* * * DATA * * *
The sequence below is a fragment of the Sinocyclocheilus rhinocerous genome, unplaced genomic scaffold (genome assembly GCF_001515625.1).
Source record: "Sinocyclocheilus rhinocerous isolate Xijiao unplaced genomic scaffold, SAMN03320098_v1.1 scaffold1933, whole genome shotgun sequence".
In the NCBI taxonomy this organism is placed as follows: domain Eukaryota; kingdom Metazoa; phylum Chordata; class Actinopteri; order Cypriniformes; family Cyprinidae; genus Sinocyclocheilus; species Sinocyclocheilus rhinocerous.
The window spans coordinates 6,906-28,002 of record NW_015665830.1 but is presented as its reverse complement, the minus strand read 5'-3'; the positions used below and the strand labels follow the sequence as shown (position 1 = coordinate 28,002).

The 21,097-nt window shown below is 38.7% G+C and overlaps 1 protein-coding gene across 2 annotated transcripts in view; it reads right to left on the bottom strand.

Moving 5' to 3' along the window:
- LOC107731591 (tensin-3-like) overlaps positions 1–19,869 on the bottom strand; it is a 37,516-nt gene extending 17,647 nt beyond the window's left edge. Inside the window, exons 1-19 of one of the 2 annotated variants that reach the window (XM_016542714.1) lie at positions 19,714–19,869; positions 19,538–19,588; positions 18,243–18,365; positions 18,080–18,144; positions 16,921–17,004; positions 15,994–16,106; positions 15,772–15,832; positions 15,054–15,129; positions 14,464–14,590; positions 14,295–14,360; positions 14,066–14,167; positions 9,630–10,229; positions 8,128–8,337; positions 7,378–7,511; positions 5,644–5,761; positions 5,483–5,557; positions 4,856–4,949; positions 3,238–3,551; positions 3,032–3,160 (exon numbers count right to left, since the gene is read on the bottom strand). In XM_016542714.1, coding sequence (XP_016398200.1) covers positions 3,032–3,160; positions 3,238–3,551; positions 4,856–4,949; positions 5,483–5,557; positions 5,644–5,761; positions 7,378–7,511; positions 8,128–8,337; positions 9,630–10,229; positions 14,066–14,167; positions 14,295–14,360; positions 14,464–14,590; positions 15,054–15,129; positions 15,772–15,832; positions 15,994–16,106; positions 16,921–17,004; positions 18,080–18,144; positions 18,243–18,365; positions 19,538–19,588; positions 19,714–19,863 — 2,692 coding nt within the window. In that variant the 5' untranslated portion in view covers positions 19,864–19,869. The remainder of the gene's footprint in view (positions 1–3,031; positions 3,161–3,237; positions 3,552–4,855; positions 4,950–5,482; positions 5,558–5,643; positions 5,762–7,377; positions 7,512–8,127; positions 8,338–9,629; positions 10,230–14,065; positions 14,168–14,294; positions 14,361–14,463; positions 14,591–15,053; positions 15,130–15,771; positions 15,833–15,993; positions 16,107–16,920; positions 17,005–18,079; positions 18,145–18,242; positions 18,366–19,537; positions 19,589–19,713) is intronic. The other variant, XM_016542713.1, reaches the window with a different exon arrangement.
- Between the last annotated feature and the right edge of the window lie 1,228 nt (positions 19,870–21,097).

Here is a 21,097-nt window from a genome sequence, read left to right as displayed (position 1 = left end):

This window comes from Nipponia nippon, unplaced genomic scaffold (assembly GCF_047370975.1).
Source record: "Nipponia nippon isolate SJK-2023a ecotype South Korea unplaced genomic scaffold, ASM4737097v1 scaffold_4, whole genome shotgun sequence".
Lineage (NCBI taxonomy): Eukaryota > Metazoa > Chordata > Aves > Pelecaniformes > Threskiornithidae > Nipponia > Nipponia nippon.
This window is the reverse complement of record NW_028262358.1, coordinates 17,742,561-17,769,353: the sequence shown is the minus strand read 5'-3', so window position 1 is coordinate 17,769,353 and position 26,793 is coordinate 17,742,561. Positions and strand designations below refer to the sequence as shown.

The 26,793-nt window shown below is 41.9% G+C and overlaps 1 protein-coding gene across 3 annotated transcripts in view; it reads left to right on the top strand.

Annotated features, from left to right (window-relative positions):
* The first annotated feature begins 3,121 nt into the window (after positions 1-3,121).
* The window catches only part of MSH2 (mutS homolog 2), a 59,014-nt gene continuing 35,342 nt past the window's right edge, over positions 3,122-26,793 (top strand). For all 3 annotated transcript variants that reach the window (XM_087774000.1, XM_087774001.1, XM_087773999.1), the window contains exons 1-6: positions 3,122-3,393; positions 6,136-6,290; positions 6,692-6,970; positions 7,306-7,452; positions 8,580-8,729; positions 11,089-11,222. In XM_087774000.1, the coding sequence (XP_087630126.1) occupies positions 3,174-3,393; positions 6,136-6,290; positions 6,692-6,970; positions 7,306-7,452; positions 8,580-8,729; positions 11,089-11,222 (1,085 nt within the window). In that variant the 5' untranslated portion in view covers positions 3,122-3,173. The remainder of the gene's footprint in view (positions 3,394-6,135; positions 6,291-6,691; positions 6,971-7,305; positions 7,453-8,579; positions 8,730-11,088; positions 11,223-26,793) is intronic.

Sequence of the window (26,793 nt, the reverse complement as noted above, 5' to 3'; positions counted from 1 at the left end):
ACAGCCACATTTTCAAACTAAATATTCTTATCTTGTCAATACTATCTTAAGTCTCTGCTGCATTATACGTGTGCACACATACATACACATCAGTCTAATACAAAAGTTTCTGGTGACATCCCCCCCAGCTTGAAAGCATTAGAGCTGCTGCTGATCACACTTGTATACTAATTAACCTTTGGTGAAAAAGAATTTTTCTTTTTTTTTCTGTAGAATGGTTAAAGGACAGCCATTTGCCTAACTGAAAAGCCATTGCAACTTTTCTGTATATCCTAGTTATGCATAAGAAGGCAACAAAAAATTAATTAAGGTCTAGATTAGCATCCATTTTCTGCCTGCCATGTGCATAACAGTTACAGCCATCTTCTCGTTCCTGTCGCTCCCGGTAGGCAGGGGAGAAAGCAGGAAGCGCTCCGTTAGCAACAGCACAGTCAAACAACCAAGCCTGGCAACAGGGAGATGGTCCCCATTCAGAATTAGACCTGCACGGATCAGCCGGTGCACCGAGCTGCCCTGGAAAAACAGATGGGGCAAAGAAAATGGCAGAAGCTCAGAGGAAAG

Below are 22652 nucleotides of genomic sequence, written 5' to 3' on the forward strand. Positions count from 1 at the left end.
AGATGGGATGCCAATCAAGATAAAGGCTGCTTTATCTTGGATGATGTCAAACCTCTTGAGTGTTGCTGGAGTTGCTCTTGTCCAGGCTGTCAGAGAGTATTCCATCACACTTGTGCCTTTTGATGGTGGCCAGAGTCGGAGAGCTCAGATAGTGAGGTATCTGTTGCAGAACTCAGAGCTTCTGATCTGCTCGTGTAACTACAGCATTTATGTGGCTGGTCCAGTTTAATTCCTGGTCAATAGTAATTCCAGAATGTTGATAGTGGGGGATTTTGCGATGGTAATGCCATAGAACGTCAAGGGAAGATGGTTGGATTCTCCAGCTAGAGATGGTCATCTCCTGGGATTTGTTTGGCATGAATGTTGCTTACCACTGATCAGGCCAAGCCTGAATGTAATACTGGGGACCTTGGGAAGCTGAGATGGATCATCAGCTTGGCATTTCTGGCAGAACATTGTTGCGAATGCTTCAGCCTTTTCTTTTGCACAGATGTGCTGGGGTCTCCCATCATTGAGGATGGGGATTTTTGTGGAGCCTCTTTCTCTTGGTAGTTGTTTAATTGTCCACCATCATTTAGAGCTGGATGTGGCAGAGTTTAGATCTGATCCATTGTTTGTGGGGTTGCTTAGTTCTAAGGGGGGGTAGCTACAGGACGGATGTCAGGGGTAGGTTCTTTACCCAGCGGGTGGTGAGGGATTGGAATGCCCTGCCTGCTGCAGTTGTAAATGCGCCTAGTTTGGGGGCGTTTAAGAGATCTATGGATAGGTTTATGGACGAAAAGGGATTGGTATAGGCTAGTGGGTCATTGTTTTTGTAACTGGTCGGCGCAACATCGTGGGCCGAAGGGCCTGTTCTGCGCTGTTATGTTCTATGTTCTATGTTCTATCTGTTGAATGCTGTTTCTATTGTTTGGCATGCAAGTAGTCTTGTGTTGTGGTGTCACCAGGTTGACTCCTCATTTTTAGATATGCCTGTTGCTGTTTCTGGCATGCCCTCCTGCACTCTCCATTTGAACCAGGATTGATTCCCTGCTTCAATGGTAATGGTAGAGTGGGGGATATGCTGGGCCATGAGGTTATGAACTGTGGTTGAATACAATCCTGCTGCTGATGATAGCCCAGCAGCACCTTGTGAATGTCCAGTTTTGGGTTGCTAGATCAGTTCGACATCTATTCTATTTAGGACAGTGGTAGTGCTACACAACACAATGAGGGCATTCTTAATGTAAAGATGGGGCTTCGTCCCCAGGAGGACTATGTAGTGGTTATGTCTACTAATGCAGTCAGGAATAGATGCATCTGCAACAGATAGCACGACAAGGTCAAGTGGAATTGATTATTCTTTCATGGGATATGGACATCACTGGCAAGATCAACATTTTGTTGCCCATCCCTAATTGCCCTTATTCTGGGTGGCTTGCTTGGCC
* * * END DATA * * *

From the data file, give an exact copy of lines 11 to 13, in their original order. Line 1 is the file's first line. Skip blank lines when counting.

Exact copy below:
Source record: "Nipponia nippon isolate SJK-2023a ecotype South Korea unplaced genomic scaffold, ASM4737097v1 scaffold_4, whole genome shotgun sequence".
Lineage (NCBI taxonomy): Eukaryota > Metazoa > Chordata > Aves > Pelecaniformes > Threskiornithidae > Nipponia > Nipponia nippon.
This window is the reverse complement of record NW_028262358.1, coordinates 17,742,561-17,769,353: the sequence shown is the minus strand read 5'-3', so window position 1 is coordinate 17,769,353 and position 26,793 is coordinate 17,742,561. Positions and strand designations below refer to the sequence as shown.